Former 911 dispatcher, firefighter arrested for arson in WNF
Published 12:00 am Wednesday, December 28, 2022
Gallia County man said he set fires because of ‘depression’
COLUMBUS — A former Gallia County 911 dispatcher and volunteer fire fighter has been arrested for setting 24 arson fires in the Wayne National Forest, fires he told investigators that he set “to distract him from his depression.”
On Dec. 20, James A. Bartels, 50, of Patriot, was arrested and appeared in federal court in Columbus.
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Bartels is an administrator at the Greenfield Township Volunteer Fire Department. He also served as a 911 dispatcher for Gallia County.
According to an affidavit filed in support of a criminal complaint by the United States Attorney for the Southern District of Ohio, Ohio Department of Natural Resources law enforcement officers observed a truck registered to Bartels near Wayne National Forest on Oct. 29. Bartels was observed on Dry Ridge Road. Within an hour, a fire was reported in the forest near Dry Ridge Road and Cauley Creek Road.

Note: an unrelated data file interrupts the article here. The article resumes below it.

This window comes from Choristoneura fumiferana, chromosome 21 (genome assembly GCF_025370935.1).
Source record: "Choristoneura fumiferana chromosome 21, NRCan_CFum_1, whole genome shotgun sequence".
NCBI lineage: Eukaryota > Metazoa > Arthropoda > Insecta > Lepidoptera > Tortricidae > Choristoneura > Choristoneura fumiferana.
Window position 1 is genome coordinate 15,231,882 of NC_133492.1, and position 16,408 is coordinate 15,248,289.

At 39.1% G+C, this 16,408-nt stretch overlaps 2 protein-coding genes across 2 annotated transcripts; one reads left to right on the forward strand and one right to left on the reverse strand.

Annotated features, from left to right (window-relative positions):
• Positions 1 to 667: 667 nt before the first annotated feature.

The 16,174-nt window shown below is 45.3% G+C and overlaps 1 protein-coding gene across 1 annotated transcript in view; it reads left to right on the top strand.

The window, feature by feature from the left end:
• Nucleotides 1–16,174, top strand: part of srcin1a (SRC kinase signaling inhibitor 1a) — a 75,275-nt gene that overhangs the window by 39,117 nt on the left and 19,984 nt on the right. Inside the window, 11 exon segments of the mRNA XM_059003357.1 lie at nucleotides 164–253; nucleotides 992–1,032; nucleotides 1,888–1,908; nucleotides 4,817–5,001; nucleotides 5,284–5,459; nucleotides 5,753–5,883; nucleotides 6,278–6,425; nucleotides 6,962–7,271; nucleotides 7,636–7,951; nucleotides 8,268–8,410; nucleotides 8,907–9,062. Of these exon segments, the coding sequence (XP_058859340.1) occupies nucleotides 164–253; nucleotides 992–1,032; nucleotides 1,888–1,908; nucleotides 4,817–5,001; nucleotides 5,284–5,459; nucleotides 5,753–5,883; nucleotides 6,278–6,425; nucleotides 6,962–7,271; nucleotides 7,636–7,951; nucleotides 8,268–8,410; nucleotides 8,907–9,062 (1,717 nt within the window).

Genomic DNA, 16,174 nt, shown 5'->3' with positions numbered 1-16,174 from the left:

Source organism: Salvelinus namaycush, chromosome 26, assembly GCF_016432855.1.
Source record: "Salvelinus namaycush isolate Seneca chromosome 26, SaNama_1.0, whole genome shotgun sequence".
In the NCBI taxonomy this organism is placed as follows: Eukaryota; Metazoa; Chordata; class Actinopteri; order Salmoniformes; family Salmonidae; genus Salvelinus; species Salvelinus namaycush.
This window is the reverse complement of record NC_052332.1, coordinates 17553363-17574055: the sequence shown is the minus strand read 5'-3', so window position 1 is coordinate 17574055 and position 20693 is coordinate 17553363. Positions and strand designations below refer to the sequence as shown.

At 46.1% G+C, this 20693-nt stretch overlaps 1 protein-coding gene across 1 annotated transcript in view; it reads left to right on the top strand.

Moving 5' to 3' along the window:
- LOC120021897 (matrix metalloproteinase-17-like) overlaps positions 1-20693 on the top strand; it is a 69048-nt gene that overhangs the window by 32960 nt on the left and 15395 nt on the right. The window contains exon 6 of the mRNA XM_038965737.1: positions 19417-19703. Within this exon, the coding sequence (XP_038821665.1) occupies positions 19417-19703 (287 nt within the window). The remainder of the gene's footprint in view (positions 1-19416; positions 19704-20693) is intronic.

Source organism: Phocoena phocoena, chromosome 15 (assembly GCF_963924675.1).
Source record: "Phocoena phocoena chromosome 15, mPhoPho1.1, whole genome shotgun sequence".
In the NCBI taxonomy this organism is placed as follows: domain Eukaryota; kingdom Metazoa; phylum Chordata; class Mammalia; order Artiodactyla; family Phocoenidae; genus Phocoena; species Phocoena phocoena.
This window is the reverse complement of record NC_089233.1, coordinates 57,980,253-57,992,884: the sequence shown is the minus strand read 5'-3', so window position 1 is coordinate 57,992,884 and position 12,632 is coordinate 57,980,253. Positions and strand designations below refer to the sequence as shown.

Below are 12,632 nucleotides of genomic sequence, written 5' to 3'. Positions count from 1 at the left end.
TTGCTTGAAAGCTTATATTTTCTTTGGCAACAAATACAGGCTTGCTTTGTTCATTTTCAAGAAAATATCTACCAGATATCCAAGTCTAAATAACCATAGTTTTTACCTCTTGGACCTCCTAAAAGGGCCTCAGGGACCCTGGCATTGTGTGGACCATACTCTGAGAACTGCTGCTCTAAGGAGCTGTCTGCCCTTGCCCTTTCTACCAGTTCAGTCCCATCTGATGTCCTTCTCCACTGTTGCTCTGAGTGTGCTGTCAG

In the days after Bartels’s Nov. 8 resignation from working as a 911 dispatcher for Gallia County, at least 17 fires were lit.
Bartels was seen at two separate locations in the vicinity of multiple fire starts within minutes of their ignition.
The affidavit details that in a law enforcement interview, Bartels admitted to starting the fires with a lighter to “give the boys something to do” and to distract himself from depression.
He identified 24 arson fires for which he was responsible. His truck’s infotainment system data also placed him at the locations of the fires.
Bartels is schedule for a preliminary hearing in U.S. District Court on Jan. 3 in Columbus.
Willfully committing arson is a federal crime punishable by up to five years in prison.
Lee Stewart, Forest Supervisor for the Wayne National Forest, thanked all the firefighters, law enforcement officers and resource specialists who responded in the forest’s time of need.”
“I also want to thank the members of the local communities for their patience and assistance throughout the fall fire season, Stewart said. “Their support aided and motivated the Forest Service staff and partners who responded to the many wildfires during this challenging season.”
A criminal complaint merely contains allegations, and defendants are presumed innocent unless proven guilty in a court of law.